(The Center Square) – Republican Missouri Attorney General Andrew Bailey alerted the courts late Wednesday that “additional, significant information” supporting his action to remove Democratic St. Louis Circuit Attorney Kim Gardner is forthcoming.
Bailey filed a three-page motion in circuit court stating he will file an amended petition against Gardner on March 21. He requested all pending motions be heard soon after and the trial take place in June.
Alternately, Gardner’s attorneys filed an objection on Wednesday to quash a subpoena from Bailey’s office, stating it’s “unreasonable, oppressive, overly broad, unduly burdensome, in violation of Missouri public policy, and nothing more than an inappropriate fishing expedition.”
After Bailey gave Gardner a deadline of noon on Feb. 23 to resign, he filed a petition in Quo Warranto to remove her from office. Gardner received 61% of the vote in the 2020 Democratic primary and 74% of the vote in the November election. However, Democratic St. Louis Mayor Tishaura Jones, business leaders and state representatives openly questioned her capability to remain in the office.
As the Missouri House of Representatives worked to pass a measure to return the St. Louis Metropolitan Police Department to state control, citizens and elected officials became outraged after a 21-year-old released on bond crashed a car into a 17-year-old volleyball player who was competing in a St. Louis tournament on Feb. 18.
The driver, Daniel Riley, violated pretrial bond more than 100 times after being charged with first degree robbery and armed criminal action for stealing a firearm at gunpoint in 2020. Janae Edmondson, who received a college volleyball scholarship, had both legs amputated after being pinned by the car Riley drove.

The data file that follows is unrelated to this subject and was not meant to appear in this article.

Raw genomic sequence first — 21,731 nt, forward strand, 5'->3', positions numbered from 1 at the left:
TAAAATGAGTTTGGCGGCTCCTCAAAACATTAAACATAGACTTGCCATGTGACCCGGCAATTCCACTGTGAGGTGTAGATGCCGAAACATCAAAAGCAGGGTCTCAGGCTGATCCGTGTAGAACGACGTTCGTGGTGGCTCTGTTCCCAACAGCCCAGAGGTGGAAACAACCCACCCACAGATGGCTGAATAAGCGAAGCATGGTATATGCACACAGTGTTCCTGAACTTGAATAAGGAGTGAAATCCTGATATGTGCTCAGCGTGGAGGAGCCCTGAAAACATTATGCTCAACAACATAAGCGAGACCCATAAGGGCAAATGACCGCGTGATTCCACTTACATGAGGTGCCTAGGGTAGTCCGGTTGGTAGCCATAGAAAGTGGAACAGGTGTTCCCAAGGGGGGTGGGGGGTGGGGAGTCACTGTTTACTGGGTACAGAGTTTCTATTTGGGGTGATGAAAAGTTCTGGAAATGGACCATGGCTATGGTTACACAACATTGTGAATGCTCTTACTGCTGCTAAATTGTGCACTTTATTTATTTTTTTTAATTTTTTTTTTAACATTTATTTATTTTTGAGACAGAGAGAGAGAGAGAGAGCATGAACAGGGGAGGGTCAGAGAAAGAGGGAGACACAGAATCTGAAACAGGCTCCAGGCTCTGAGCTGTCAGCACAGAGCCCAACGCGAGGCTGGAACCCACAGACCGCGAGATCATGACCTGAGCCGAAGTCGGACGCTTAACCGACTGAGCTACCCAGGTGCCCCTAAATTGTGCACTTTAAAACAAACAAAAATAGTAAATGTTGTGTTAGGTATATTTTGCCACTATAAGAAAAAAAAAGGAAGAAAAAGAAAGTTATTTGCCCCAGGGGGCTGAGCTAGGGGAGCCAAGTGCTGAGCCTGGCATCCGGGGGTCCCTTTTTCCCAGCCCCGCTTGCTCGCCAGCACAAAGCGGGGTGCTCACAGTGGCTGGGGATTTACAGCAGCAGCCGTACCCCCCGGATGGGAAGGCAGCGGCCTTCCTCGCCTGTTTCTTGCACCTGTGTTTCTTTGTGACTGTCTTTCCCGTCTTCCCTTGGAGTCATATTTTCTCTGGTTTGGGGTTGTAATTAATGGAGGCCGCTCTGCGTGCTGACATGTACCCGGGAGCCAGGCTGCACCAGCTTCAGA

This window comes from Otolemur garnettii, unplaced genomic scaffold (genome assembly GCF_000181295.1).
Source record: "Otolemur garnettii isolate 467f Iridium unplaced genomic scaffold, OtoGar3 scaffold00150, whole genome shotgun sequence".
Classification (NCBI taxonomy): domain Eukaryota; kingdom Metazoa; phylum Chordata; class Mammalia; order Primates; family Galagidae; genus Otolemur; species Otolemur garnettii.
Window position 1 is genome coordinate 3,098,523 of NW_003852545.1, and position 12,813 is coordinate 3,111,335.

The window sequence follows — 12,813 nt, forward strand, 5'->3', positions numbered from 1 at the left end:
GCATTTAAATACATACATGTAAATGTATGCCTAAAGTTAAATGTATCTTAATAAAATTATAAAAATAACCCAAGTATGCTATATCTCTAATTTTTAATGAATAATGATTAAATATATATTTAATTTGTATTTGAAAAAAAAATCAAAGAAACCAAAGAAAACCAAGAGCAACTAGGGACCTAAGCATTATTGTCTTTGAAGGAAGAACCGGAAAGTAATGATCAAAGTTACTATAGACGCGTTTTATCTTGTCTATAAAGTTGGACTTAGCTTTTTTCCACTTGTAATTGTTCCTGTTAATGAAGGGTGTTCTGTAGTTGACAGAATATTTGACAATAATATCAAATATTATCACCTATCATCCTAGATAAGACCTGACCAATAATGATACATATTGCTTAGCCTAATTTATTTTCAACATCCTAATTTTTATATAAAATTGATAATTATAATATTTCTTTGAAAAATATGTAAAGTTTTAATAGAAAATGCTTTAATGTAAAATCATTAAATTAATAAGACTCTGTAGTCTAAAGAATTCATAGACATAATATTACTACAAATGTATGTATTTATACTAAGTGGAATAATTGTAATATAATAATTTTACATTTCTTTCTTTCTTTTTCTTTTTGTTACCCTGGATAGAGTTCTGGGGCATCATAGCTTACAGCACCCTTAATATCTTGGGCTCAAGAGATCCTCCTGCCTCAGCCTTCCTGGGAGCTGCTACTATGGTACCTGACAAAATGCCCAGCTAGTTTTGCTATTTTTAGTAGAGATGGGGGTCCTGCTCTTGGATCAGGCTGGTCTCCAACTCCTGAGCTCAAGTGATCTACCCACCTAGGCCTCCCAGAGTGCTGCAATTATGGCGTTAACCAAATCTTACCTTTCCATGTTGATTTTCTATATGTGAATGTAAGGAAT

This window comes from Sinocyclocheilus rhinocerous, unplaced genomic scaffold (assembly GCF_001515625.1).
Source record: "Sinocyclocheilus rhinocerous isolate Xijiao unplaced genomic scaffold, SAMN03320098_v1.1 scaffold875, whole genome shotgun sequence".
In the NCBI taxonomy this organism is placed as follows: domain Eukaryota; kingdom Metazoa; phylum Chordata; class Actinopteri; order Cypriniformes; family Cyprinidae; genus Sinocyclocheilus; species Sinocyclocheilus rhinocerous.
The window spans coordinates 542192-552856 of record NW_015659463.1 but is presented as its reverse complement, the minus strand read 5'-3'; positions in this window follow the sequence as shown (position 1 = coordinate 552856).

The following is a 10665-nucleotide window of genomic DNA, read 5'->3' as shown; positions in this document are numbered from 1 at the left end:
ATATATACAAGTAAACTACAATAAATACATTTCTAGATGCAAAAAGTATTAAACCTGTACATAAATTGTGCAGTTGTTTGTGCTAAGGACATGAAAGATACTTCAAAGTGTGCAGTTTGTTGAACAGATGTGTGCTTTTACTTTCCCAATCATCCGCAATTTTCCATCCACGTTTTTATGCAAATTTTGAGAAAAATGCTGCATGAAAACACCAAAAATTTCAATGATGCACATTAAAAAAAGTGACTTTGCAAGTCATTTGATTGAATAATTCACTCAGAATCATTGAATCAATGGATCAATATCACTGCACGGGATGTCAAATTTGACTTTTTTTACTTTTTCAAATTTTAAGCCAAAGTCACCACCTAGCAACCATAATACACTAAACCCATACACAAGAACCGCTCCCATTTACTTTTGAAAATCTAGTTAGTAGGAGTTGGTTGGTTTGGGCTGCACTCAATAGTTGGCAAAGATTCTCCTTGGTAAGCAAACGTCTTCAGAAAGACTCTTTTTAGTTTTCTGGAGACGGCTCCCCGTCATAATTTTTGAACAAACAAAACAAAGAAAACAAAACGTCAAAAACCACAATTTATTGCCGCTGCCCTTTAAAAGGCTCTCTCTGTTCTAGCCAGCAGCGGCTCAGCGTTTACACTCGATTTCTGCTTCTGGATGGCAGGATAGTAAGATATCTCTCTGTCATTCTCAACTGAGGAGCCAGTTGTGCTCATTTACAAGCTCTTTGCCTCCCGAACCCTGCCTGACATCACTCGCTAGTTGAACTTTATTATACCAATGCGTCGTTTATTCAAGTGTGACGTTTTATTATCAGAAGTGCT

Earlier this week, Gardner’s attorneys filed documents denying all allegations made by Bailey, requesting all discovery be stopped and the case dismissed. They also argued release of some documents would violate attorney-client privilege.
“Tragic and horrific crimes are going to occur in a city with a population of nearly 300,000,” Gardner’s attorneys wrote. “When they do, Ms. Gardner and her Office aggressively prosecute the criminals who commit those obscene crimes. But when such crimes occur, the blame rests on the criminal, not on the prosecutor (or the police). Mr. Bailey’s Petition seeks to take advantage of a tragedy for political gain, while ignoring the will of the voters.”
Bailey’s latest motion said Gardner’s request to dismiss was without merit and the court shouldn’t spend time on briefings and arguments until he files his amended charge.
“Since the suit was filed, and while discovery is ongoing, a number of witnesses have come forward with additional, significant information that supports the petition,” Bailey’s motion states. “Further, the State’s analysis of court files and statistical data has yielded new relevant facts.”
In a letter to Bailey’s office, St. Louis City Counselor Sheena Hamilton said some documents were provided “without defensible relevance objections” and the subpoena’s language for items “about or concerning Kimberly Gardner” was broad.
“Many of the documents have no logical or legal relationship to the allegations …” Hamilton wrote.